Approved Rule Would Cost Small Businesses Big
Washington, DC (June 10,
2015) –The Senate Environment and Public Works Committee today approved S.
1140, the Federal Water Quality Protection Act. The National Federation for
Independent Business endorses this legislation, which rolls back a recently
approved Environmental Protection Agency and Army Corps of Engineers rule that
expands the jurisdiction of the Clean Waters Act.
“Small businesses are worried that the new EPA waters of the
U.S. rule will have a paralyzing effect on their business,” said Amanda
Austin, NFIB Vice President of Public Policy. “We want to thank Sen.
Barrasso for introducing this bill and thank Sen. Inhofe for moving it forward
today. Under the new rule, small businesses just don’t know whether the Clean
Water Act applies to their land. This regulatory uncertainty makes it more
difficult for small businesses to develop their land and grow.”
Small businesses are concerned that the rule could lead to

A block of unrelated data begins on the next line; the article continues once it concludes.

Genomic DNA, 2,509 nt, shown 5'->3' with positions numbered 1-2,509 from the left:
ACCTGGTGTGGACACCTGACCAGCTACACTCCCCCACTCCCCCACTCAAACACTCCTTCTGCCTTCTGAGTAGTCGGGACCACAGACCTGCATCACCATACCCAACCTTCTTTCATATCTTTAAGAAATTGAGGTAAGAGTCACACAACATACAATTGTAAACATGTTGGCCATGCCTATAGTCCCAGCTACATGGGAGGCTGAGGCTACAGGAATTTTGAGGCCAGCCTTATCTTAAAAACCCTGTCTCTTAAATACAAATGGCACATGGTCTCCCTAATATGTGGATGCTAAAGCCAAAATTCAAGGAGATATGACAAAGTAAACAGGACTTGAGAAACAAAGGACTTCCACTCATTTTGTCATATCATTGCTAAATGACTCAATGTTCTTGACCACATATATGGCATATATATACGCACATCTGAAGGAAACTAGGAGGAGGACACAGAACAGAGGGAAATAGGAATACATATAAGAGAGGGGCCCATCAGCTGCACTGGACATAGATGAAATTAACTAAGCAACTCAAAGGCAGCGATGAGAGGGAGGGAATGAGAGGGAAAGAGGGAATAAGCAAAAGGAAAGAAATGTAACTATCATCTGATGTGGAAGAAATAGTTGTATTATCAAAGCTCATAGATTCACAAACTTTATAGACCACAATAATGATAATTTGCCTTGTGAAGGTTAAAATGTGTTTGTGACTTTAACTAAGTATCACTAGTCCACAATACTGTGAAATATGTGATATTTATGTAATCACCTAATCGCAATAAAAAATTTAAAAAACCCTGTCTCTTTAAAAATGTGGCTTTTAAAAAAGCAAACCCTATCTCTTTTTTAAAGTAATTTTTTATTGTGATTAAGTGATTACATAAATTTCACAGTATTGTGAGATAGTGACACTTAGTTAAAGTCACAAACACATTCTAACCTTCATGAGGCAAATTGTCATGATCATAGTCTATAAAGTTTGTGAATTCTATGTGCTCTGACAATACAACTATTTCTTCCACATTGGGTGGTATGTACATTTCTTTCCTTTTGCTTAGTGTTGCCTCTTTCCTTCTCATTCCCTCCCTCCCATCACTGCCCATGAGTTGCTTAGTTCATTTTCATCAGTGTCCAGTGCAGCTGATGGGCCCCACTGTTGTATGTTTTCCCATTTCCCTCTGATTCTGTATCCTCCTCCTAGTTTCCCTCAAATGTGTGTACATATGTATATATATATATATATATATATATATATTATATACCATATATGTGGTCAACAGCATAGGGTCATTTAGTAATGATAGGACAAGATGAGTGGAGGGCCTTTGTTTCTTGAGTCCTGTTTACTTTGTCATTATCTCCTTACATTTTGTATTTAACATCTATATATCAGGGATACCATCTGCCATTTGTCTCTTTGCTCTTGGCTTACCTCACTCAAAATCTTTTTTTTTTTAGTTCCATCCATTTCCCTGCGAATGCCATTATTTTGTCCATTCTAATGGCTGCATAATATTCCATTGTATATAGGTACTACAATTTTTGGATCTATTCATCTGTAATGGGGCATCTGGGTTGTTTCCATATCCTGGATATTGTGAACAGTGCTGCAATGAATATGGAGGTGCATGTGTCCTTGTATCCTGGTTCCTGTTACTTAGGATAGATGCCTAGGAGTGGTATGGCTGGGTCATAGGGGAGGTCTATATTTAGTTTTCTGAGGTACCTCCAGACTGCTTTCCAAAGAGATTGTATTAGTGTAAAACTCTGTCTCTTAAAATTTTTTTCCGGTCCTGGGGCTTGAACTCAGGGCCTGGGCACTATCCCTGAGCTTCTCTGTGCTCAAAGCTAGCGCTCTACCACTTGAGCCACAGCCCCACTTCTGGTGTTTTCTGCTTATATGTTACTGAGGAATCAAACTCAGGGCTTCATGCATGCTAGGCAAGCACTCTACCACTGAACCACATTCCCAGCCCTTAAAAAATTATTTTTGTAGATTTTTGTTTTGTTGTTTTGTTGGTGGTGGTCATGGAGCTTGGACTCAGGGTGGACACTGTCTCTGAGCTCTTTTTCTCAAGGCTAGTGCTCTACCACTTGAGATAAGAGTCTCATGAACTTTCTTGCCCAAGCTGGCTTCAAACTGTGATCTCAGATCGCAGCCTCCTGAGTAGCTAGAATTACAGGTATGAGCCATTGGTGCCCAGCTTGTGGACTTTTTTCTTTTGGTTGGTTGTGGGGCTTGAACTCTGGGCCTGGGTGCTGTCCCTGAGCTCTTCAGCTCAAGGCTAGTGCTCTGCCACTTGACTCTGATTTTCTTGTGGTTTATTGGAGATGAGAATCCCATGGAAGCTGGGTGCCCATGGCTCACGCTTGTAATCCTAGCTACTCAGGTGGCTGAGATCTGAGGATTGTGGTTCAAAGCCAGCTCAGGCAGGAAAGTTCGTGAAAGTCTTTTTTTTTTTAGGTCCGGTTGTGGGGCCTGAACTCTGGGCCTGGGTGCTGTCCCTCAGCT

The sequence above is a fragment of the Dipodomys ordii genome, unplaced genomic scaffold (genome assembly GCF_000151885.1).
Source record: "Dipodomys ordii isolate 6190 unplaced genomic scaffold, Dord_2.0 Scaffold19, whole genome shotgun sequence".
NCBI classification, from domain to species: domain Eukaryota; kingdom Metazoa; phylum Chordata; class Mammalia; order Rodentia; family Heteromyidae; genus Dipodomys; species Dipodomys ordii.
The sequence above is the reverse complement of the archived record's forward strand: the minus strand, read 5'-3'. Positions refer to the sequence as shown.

expensive permits, fees and fines in order to comply. The average cost of a
Clean Water Act permit is $270,000 and daily fines for violations can reach up
to $37,500. Few small businesses could afford to expand operations if subjected
to the federal requirements. Under the rule, federal authority could extend to
ditches, ponds and streambeds that are dry most of the time.
The House of Representatives passed similar legislation on
May 11—H.R. 1732, the Regulatory Integrity Protection Act. The NFIB made
consideration of that bill a key vote. Two dozen Democrats and every single
Republican in the House voted for passage.